Nature documentaries fall short of promoting real change

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BBC/Courtesy

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We’ve all seen an episode of “Planet Earth.” We’ve all sat in a dark theater or stale classroom and observed as the wild, awe-inspiring, natural world unfolds before us. In “March of the Penguins,” Morgan Freeman’s narration drums along with the plight of the adorable black-and-white birds — a milestone film in many of our lives. The haunting realities of “Blackfish” shocked the public when it brought the disdainful treatment of killer whales to light.

There is no shortage of nature documentaries out there. Before us, the silver screen plays out mistreatment, shocking truths and global environmental issues. While it’s hard to watch the unfettered obstacles of global wildlife unfold, we still do.

While we consume these films, the stories of environmental problems that haunt our forests, affect wildlife and increase climate change inspire us to try to find a solution. Our love for our planet is reawakened as montages of the warming sun, furry animals and luscious landscapes mingle around us.

Nature documentaries are powerful. These films possess a unique ability to inform the public of the pressing environmental issues facing our world and its inhabitants. The biggest problem with documentaries like these are that the inspiration they instill in viewers is ultimately short-lived.

Documentaries offer a beautiful opportunity to connect people to ecosystems that they would never be able to otherwise see. It’s a unique look into this chaotic and magnificent world of animal kingdoms, rolling sand dunes and twisting forests. It’s a chance for people to expand their understanding of the world.

This opportunity is lost when people view these documentaries as fantasy rather than reality.

A huge part of the temporary influence of nature documentaries is that the average person’s exposure to wildlife and the natural world is very limited. Not many of us have run with gazelles or watched iguanas hide from predators. Our daily relationship with nature is going to the park, trudging the occasional hike or walking down the street, trees planted on the corners. The animals we see regularly are pigeons pecking for scraps, dogs padding along next to their owners and squirrels slinking up trees.

Those who are not zoologists –– so, the majority of people –– have most likely never had hands-on experience with the kind of environments and organisms that are featured in these documentaries. People see the problems of the Sahara or the rainforest as isolated to those places. Therefore, it is much easier for them to watch these documentaries with the mentality that the narratives at hand and the conflicts represented do not affect them.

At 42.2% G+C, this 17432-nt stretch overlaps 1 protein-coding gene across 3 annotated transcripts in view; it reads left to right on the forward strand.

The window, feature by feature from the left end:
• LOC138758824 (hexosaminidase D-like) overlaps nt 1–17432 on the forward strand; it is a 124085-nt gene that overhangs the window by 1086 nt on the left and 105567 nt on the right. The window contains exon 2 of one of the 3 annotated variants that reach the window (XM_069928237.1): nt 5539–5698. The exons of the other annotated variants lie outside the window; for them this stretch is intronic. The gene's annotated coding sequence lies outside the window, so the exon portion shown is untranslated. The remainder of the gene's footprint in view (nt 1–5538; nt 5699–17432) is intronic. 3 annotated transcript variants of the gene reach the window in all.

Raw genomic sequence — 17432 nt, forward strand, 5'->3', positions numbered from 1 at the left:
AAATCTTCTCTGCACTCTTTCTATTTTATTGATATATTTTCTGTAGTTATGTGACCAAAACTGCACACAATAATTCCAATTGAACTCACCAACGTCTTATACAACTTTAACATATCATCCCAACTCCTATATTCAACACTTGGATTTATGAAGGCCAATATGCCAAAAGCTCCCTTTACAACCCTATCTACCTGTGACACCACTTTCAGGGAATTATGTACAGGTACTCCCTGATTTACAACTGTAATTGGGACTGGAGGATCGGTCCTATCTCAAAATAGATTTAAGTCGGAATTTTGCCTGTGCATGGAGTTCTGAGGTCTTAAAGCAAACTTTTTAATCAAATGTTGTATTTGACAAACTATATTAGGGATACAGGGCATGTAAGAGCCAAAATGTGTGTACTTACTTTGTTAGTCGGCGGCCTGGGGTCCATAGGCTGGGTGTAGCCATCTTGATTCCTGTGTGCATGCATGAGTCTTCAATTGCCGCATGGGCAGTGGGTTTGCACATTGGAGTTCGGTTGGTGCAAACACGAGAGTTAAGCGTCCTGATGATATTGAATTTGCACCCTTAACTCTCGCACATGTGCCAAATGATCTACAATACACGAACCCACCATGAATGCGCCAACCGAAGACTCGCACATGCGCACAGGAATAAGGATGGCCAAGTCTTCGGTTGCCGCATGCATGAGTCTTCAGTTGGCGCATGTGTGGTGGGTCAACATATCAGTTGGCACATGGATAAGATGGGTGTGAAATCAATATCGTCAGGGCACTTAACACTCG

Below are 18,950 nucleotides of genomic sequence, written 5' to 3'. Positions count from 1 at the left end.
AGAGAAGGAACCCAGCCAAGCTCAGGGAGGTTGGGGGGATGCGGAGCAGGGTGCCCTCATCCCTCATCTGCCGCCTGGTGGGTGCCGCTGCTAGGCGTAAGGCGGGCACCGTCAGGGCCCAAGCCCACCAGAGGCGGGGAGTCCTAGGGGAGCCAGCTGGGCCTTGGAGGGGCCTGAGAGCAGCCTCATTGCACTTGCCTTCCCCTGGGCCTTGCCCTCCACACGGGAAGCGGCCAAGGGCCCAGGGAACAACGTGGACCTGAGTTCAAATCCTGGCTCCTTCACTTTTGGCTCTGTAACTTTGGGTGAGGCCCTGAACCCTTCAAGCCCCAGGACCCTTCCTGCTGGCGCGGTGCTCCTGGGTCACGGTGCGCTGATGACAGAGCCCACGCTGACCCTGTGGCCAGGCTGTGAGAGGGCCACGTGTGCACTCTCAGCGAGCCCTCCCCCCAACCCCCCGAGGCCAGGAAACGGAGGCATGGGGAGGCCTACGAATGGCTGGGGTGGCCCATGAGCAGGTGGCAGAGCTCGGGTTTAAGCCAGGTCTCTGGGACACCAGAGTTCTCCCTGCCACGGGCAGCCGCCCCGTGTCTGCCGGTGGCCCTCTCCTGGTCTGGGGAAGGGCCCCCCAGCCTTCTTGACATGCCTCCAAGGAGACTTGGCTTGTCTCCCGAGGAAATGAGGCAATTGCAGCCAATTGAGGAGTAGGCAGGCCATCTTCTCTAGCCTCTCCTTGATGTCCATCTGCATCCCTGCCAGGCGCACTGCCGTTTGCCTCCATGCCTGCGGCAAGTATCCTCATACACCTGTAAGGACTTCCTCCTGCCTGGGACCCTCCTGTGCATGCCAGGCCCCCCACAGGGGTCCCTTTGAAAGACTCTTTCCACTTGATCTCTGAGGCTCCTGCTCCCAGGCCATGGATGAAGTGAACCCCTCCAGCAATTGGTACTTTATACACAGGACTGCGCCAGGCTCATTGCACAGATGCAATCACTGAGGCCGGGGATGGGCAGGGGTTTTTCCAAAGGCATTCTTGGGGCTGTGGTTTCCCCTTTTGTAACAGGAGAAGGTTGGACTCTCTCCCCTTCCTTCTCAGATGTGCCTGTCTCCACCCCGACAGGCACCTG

While the films may garner sympathy from viewers, people are too disconnected from the stories of the orangutan and her baby or the packs of hyenas to be inspired to champion conservation and promote change with their own actions.

The most powerful nature documentaries address the impact average human actions have upon the featured ecosystems. When the films instead opt to showcase environmental issues — ranging from extinction to climate change — without critiquing their root causes, the films become less impactful and more easy to ignore.

BBC/Courtesy

BBC/Courtesy

The root cause of most environmental issues is human activity. When humans are cited as the reason that these problems exist, viewers are more invested in fixing them. People feel guilty when documentaries such as “An Inconvenient Truth” and the “Planet Earth” series hold them accountable for their impact on the world, for their failure to take the small steps to toss their cans in the recycling or compost their food scraps. When people feel responsible for these problems, they are more likely to promote change.

Documentary filmmakers have to walk that thin line between calling people out for the ways they negatively impact the world and keeping them interested in the documentary. No one wants to feel attacked while watching a movie, but these documentaries can’t be influential if they don’t demonstrate their audience’s own complicity.

It is easy to watch nature documentaries and feel like you have done your part. Many people come to the conclusion that staying informed about environmental and global issues is enough. And while staying informed is important, knowing that climate change is an issue or that certain animals are facing extinction does not prevent these horrors from coming to fruition. Instead, we are just a community of people, educated on the apocalypse heading our way, watching from the sidelines as it takes its course.

Rather than watch nature documentaries and stop there, people need to feel a call to action to promote conservation and environmental change. Documentary makers must address how humans are at fault for environmental issues — how specific actions can be made to remedy these actions — without turning them off of their films. Through this, audiences can recognize that the ecosystems depicted on the screen are not isolated from their own world.

Maybe then, nature documentaries can be more than just fantasy, more than just the award winners for best cinematography. Maybe then, these documentaries can be truly effective.

Contact Maisy Menzies at [email protected].

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  • jmuhj

    SO true. In a society that churns out and consumes children’s cartoons filled with misinformation about real people and cultures, and over-the-top violent films and video games, is it any wonder that reality is seen as fantasy? (sigh)